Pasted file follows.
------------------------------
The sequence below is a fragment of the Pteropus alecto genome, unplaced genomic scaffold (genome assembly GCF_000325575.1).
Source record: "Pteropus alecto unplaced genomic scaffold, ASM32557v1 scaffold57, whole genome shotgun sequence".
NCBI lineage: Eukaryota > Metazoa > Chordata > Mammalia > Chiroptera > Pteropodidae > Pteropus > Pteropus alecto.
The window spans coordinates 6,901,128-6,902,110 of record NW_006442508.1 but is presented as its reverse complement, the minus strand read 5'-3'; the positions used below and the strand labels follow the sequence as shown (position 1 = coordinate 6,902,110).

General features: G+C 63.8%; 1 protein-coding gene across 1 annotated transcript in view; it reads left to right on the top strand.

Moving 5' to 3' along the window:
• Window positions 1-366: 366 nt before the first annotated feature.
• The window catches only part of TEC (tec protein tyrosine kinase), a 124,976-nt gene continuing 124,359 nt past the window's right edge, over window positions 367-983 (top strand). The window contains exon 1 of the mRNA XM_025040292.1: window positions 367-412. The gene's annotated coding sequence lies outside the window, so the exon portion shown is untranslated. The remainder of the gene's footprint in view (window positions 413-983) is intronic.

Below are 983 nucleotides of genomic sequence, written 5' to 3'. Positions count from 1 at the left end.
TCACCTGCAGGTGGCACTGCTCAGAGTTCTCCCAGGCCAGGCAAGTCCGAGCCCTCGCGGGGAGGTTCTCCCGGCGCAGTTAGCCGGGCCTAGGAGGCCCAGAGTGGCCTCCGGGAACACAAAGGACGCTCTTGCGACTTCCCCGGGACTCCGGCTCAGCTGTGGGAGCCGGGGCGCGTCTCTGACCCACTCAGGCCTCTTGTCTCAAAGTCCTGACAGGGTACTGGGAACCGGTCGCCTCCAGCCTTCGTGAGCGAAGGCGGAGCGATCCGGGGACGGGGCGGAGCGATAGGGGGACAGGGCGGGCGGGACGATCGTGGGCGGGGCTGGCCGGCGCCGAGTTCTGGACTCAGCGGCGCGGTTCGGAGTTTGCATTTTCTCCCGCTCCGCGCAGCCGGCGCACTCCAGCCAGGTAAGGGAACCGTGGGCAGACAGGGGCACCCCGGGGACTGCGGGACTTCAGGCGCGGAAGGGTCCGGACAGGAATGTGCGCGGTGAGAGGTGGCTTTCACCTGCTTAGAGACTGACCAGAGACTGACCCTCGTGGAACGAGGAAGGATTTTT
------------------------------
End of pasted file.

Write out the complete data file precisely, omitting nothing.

The sequence below is a fragment of the Pteropus alecto genome, unplaced genomic scaffold (genome assembly GCF_000325575.1).
Source record: "Pteropus alecto unplaced genomic scaffold, ASM32557v1 scaffold57, whole genome shotgun sequence".
NCBI lineage: Eukaryota > Metazoa > Chordata > Mammalia > Chiroptera > Pteropodidae > Pteropus > Pteropus alecto.
The window spans coordinates 6,901,128-6,902,110 of record NW_006442508.1 but is presented as its reverse complement, the minus strand read 5'-3'; the positions used below and the strand labels follow the sequence as shown (position 1 = coordinate 6,902,110).

General features: G+C 63.8%; 1 protein-coding gene across 1 annotated transcript in view; it reads left to right on the top strand.

Moving 5' to 3' along the window:
• Window positions 1-366: 366 nt before the first annotated feature.
• The window catches only part of TEC (tec protein tyrosine kinase), a 124,976-nt gene continuing 124,359 nt past the window's right edge, over window positions 367-983 (top strand). The window contains exon 1 of the mRNA XM_025040292.1: window positions 367-412. The gene's annotated coding sequence lies outside the window, so the exon portion shown is untranslated. The remainder of the gene's footprint in view (window positions 413-983) is intronic.

Below are 983 nucleotides of genomic sequence, written 5' to 3'. Positions count from 1 at the left end.
TCACCTGCAGGTGGCACTGCTCAGAGTTCTCCCAGGCCAGGCAAGTCCGAGCCCTCGCGGGGAGGTTCTCCCGGCGCAGTTAGCCGGGCCTAGGAGGCCCAGAGTGGCCTCCGGGAACACAAAGGACGCTCTTGCGACTTCCCCGGGACTCCGGCTCAGCTGTGGGAGCCGGGGCGCGTCTCTGACCCACTCAGGCCTCTTGTCTCAAAGTCCTGACAGGGTACTGGGAACCGGTCGCCTCCAGCCTTCGTGAGCGAAGGCGGAGCGATCCGGGGACGGGGCGGAGCGATAGGGGGACAGGGCGGGCGGGACGATCGTGGGCGGGGCTGGCCGGCGCCGAGTTCTGGACTCAGCGGCGCGGTTCGGAGTTTGCATTTTCTCCCGCTCCGCGCAGCCGGCGCACTCCAGCCAGGTAAGGGAACCGTGGGCAGACAGGGGCACCCCGGGGACTGCGGGACTTCAGGCGCGGAAGGGTCCGGACAGGAATGTGCGCGGTGAGAGGTGGCTTTCACCTGCTTAGAGACTGACCAGAGACTGACCCTCGTGGAACGAGGAAGGATTTTT